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Judge delays sentencing in Manhasset dermatologist’s fatal OD

A federal judge in Manhattan delayed the sentencing

A federal judge in Manhattan delayed the sentencing Thursday of a drug dealer who pleaded guilty to a charge in connection with the 2015 overdose death of Manhasset dermatologist Kiersten Cerveny, above. Credit: Facebook

A Manhattan federal judge put off the sentencing of a drug dealer accused of dumping overdosed Long Island dermatologist Kiersten Cerveny’s body in his apartment vestibule in 2015 after a dispute Thursday over whether she was legally a “victim” entitled to restitution.

Cocaine dealer James “Pepsi” Holder, shown dragging Cerveny’s body with TV producer Marc Henry Johnson on surveillance video, pleaded guilty only to maintaining a drug-involved premises, not giving her the drugs that killed her, his lawyer said.

“She was a victim of her own poor choices, she was a victim of decisions she made,” said lawyer Matthew Kluger. “But to state that she was a victim of Mr. Holder’s apartment . . . I don’t see the proximate cause.”

Cerveny, 38, a married mother of three from Manhasset, died after a night allegedly spent partying with Johnson that ended at Holder’s Chelsea apartment. The two men left after dumping her in the building entryway, and Johnson anonymously called 911, the government said.

The government is seeking a 6-1/2 year prison term for Holder’s years dealing drugs from the apartment, and prosecutor Daniel Abramowicz told U.S. District Judge Jesse Furman he also wanted restitution for Cerveny’s estate because the apartment facilitated her death.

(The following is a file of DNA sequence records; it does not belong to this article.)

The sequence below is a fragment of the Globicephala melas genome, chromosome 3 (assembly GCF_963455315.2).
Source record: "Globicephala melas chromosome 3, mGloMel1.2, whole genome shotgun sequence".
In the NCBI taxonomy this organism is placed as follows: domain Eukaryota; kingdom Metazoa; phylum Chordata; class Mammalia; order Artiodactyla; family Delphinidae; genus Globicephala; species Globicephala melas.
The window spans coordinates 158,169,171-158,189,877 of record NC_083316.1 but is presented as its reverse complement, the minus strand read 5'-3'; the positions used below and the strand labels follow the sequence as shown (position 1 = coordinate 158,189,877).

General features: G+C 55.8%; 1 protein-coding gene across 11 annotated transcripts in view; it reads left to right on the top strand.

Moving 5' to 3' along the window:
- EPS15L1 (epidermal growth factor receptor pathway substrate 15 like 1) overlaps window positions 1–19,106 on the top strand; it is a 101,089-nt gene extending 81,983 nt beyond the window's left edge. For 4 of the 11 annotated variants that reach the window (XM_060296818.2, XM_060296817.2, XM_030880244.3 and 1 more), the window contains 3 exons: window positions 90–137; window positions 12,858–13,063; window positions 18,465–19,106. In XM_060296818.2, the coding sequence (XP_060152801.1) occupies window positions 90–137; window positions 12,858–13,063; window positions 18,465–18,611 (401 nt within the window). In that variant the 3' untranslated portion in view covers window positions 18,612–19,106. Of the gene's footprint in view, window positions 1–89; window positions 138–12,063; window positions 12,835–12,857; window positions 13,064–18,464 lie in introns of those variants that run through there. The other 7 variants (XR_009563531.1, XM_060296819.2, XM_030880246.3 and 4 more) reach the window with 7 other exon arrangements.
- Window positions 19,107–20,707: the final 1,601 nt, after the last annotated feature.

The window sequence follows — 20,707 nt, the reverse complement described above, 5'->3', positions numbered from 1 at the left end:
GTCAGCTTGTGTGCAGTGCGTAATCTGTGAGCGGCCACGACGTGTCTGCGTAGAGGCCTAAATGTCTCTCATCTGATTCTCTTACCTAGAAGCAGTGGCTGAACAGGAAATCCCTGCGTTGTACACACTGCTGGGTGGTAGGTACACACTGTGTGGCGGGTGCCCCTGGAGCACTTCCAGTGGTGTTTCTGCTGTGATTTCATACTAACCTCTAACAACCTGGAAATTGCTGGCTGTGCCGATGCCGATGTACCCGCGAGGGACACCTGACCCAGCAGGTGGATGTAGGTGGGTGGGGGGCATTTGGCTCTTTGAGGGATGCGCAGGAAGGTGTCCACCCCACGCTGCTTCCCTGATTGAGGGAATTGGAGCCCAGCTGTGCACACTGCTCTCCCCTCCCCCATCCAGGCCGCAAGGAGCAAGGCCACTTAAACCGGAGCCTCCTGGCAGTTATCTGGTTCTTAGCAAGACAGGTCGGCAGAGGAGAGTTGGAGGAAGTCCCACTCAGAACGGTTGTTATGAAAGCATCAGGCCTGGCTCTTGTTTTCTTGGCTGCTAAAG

“People can’t use cocaine just anywhere,” the prosecutor said. “ . . . It was James Holder who provided that place” and if he hadn’t Cerveny “could have lived to see another day.”

Kluger has asked Furman to impose a lighter sentence of four years. A restitution order, he said after the hearing, could potentially leave Holder on the hook for Cerveny’s potential lifetime earnings.

Furman asked both sides to submit briefs on the question of whether Cerveny is a “victim” before he sentences Holder, and rescheduled the sentencing to May 11.

Earlier, the judge denied a news media request to release the surveillance video — described by prosecutors as showing Cerveny’s limp body being dragged as her “hair swept against the floor and her head, which was drooped back toward the ground, swung from side to side.”

The judge said that although he had reviewed the video, provided by prosecutors, it would appeal only to “prurient” interests of the public and would upset Cerveny’s family.

Johnson pleaded guilty to serving as an accessory to keep Holder’s drug premises hidden by moving the body from the apartment to the building vestibule. His sentencing is scheduled for June.

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